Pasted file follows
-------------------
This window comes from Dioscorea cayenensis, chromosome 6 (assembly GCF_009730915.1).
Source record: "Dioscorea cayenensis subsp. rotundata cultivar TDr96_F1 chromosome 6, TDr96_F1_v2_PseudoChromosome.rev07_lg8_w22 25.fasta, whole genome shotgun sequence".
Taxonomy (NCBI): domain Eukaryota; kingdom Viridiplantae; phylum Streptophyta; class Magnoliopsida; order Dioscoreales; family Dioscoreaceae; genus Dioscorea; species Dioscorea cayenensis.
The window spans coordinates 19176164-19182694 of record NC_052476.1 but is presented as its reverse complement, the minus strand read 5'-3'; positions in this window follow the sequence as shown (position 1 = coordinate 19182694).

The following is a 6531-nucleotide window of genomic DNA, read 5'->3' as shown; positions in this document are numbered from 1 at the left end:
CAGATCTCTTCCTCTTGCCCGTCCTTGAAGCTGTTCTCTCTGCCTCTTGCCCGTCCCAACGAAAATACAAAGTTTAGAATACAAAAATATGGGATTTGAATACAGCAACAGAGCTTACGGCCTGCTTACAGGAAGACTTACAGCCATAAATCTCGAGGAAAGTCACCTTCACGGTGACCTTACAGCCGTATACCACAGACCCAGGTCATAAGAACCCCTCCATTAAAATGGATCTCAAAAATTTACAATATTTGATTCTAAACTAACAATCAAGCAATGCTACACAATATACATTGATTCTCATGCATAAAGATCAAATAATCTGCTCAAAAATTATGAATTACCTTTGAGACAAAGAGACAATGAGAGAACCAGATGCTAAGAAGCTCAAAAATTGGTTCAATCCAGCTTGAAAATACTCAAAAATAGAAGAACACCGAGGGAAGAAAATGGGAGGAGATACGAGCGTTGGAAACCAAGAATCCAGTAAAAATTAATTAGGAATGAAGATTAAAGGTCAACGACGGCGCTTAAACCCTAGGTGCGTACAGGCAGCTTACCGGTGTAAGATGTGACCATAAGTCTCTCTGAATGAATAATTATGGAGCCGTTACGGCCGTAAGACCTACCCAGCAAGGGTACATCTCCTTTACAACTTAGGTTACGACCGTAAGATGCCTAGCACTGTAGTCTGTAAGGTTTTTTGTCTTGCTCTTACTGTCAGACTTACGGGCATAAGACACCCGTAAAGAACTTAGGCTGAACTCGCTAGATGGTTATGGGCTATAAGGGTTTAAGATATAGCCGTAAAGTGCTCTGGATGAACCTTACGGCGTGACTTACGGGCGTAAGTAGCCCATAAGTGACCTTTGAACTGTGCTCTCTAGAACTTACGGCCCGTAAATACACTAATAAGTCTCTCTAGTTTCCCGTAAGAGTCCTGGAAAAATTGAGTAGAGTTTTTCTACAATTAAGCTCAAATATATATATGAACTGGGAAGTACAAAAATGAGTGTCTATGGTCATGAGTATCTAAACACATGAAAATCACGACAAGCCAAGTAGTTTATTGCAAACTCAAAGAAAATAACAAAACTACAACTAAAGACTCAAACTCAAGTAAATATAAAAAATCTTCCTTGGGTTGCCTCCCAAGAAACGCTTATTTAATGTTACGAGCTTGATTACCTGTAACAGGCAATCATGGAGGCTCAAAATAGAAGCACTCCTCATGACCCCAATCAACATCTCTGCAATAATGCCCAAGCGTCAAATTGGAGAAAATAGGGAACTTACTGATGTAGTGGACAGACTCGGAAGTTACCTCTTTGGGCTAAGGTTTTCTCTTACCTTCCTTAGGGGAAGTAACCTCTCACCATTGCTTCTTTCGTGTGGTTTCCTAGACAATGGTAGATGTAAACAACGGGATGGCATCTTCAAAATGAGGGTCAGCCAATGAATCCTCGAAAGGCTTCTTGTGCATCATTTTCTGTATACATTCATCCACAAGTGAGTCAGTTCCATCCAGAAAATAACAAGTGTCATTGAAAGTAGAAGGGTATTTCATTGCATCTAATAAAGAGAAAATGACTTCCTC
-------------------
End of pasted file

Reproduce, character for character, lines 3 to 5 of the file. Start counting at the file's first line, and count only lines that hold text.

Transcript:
Taxonomy (NCBI): domain Eukaryota; kingdom Viridiplantae; phylum Streptophyta; class Magnoliopsida; order Dioscoreales; family Dioscoreaceae; genus Dioscorea; species Dioscorea cayenensis.
The window spans coordinates 19176164-19182694 of record NC_052476.1 but is presented as its reverse complement, the minus strand read 5'-3'; positions in this window follow the sequence as shown (position 1 = coordinate 19182694).

The following is a 6531-nucleotide window of genomic DNA, read 5'->3' as shown; positions in this document are numbered from 1 at the left end: